What negative effect does changing your mind have?  I previously had a boss that had zero original ideas and never made a decision until he could get some sort of consensus.  His decision-making capabilities don’t sound so bad as I type it, but trust me; he was a “go with the popular opinion” type of boss.  There were so many occasions where a person would have a conversation with him, and there would be an agreement only to find out they changed their mind after talking to someone else.  It was almost a game to try to be the last one to talk to him before the decision had to be made.

Be wary of phrases like ‘That’s the way we have always done it’ or ‘We tried that before, and it didn’t work.’  These are indicators that the culture of your organization does not embrace change.  Which probably means your leaders are not open to changing their minds.  It’s time to have these kinds of conversations in our workplace and show how being open to new options and changing a decision does not automatically translate to a negative.

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Leaders Need NO!

The biggest problem with positional power is that most subordinates won’t say no.  All of your ideas are good ones, all of the things you say, they agree.  Once you realize the problems, you tell everyone your ideas to fix it, and they tell you, your plan was what they were thinking.  They will always be the “idea factory”.

So, what does no mean to a leader?  Weak leaders see it as a challenge or as disrespect. They often have no vision and don’t think through their ideas.  If there is a “don’t question the leader” feeling or culture in your organization, you know you are dealing with someone that has poor leadership skills or has been promoted beyond their capabilities.  These leaders will rely on micromanagement to get their way or to cover up their failures.  Tread carefully with these leaders, so you don’t become a victim of their insecurities.  It is possible to say no, but it must be done carefully and a significant amount of time needs to be invested into building trust and a relationship before you will be able to disagree effectively.  In general, this is a good idea anyway, but a good leader will be ready to accept disagreement without feeling threatened even before a relationship is built.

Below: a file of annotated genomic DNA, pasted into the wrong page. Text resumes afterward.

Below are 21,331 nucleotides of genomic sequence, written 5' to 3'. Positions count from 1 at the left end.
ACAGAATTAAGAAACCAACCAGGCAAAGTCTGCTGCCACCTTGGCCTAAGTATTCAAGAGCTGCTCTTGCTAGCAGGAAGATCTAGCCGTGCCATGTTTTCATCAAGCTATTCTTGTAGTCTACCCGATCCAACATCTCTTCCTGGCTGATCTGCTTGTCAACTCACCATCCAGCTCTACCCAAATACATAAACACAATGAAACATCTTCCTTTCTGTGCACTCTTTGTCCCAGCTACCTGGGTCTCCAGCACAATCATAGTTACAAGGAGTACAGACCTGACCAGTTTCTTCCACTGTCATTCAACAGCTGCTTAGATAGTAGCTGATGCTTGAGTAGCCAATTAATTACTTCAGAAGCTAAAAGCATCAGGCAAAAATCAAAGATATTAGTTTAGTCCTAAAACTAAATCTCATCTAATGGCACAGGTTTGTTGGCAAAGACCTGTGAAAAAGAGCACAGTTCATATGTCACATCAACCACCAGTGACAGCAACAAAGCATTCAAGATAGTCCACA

I’ve heard so many examples when these “leaders” will complain that they can’t get their people to work hard or have high-quality work.  The big problem is they do not allow anyone to dissent.  This creates a divide between them and their people.  It keeps them from being a team.  The people are aligned against the leader instead of them working together as a team.  They cannot work on problems and make real change because the leader can’t see beyond their control.  They use words like compliance and fail to see how compliance can be a negative quality in a workforce.  Compliance is passive and disengaged.

We need to get better at picking quality leaders.  A quality and confident leader will see disagreement as an opportunity to either test their idea or strengthen it with reasonable debate.  A quality leader will know all ideas have flaws and it is better to figure out what they are before any action has taken place instead of learning of these problems during the process and having to come up with solutions on the fly.